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Masterpieces  / Gospels

Text: Author: Family: Time:  
Initial In (Ref:1143)

Author:

Family: Gospels    Time: IX century

The fascinating art of initial pages in luxurious liturgical manuscripts of the Middle Ages was an invention of Scottish-Irish origin. During the Carolingian period, an unparalleled coalescence took the place of elements from this art and those of Merovingian and late antique art.

In Northern Gaul, once occupied by the Romans, the late antique influence still developed in fertile ways when integrated with insular ornament; that was transmitted by the monasteries of Irish origin together with zoomorphic Merovingian patterns. It was after Charlemagne’s death (in 814), and long into the 9th century, that is an extremely rich art of initial-decoration flourished in the Benedictine monasteries of the Western Frankish Empire; they had already been fostered by Charlemagne himself. Our initial page from St John’s Gospel (in principio erat verbum…) is an outstanding example of this art.

Initial Q (Ref:1143)

Author:

Family: Gospels    Time: IX century

In the initial letters of the magnificent sacred manuscripts of the Middle Ages, the elemental task of book illustration found its appropriate theme: it is the artistic arrangement of the letters which ceremoniously introduce the words of the gospels. Wall-painting, panel-painting, as well as illustrations of scenes in manuscripts, stem from a different tradition. But in the initials and their ornamental lines the script image is dominant as they are literal and decorative at the same time – their size, the coloring, and the gold, serve to emphasize their symbolism.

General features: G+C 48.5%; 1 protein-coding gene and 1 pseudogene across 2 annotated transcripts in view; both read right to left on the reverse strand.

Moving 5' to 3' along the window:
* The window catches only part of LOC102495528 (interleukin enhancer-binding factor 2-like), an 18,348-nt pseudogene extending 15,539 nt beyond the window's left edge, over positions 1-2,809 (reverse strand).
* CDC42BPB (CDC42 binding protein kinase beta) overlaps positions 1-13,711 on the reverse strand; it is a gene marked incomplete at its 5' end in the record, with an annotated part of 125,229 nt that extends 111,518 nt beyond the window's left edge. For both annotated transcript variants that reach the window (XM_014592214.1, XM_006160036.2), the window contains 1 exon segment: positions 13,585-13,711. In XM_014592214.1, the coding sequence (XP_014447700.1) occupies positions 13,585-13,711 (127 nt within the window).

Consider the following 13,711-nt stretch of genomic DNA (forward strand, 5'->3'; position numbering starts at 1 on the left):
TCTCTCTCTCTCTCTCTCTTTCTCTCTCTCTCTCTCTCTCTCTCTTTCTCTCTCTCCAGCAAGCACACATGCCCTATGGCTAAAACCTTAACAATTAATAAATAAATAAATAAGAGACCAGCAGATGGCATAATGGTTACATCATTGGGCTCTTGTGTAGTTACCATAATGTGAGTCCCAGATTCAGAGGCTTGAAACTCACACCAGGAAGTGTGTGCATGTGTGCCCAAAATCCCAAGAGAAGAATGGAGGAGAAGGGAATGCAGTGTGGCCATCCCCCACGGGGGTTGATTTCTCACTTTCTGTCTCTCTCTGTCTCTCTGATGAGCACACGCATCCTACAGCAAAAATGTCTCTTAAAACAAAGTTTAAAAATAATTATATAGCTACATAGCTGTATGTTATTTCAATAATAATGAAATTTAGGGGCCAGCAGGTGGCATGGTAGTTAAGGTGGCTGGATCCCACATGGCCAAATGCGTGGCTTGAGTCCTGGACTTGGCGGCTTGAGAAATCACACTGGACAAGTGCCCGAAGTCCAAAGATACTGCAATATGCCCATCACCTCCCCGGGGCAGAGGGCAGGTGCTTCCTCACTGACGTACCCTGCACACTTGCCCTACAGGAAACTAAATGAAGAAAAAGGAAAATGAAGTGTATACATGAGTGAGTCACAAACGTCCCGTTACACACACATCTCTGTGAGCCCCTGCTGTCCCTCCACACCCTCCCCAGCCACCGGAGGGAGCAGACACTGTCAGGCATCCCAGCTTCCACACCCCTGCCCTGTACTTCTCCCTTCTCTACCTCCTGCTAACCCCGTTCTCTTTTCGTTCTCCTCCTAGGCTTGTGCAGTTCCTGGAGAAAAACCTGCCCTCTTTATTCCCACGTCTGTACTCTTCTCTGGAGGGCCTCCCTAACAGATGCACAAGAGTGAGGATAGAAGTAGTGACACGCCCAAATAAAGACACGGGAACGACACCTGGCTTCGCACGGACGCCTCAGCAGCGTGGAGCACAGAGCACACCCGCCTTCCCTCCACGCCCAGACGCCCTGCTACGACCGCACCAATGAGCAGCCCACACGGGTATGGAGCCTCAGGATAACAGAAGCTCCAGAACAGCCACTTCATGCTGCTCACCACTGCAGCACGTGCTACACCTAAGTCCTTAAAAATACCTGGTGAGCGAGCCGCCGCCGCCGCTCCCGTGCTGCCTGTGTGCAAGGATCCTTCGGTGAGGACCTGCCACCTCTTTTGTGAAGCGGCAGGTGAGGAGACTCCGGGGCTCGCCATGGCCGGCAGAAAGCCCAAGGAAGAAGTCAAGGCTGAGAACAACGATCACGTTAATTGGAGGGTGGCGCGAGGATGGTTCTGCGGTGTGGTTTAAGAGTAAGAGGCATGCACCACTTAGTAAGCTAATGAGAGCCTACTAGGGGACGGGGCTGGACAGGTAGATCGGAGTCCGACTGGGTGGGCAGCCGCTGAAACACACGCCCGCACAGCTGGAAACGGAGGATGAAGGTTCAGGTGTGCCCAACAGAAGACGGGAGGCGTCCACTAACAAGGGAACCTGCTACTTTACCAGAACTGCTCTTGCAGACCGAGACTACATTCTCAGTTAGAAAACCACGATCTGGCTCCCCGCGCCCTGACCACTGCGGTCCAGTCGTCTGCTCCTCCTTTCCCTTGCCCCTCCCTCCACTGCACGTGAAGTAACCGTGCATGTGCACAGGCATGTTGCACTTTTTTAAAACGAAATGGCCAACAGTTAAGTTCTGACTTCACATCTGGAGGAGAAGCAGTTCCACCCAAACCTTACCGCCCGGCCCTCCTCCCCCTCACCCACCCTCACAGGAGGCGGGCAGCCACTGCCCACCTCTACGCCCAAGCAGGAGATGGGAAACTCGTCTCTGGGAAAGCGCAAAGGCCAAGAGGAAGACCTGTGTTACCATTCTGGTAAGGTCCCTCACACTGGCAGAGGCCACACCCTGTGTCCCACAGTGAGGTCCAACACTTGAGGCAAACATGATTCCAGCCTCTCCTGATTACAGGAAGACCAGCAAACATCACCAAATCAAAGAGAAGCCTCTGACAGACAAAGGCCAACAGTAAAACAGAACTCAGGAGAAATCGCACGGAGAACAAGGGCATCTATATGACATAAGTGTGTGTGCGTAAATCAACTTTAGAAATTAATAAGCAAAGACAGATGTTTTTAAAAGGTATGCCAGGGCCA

The Four Evangelists (Ref:1110)

Author:

Family: Gospels    Time: IX century

This picture is a striking example of the resurgence of late antique traditions of the Imperial Court of Charlemagne. For his Palatine Chapel at Aix-la Chapelle the codex had been destined from the very beginning. The splendor of the manuscript is reflected in the ornate gold frame with painted semi-precious stones of blue and green colors. Its blue border line awakes the connection with the dominating color of the picture. Under a pale violet sky with tree silhouettes there rises up a picturesque landscape of mountains in evocative shades of blue. The Evangelists sitting in the four corners, reading and writing are separated by the cloud-like mountains as well as by their deep absorption.

The Fountain of Life (Ref:1133)

Author:

Family: Gospels    Time: IX century

At Easter in the year of 827 a ceremony took place in which the relics of St. Sebastian of Rome were transferred to the church of St. Médard at Soissons, northwest of Reims. On this occasion, Emperor Louis the Pious, son of Charlemagne and his wife, Empress Judith, who both attended the ceremony, presented the church with several precious objects from the treasury of Charlemagne and this magnificent Gospel Book were among them. It remained in Soissons until 1790, then it was taken to Paris and at the beginning of the 19th century, entered the National Library.

Washing of Feet (Ref:1148)

Author:

Family: Gospels    Time: XI century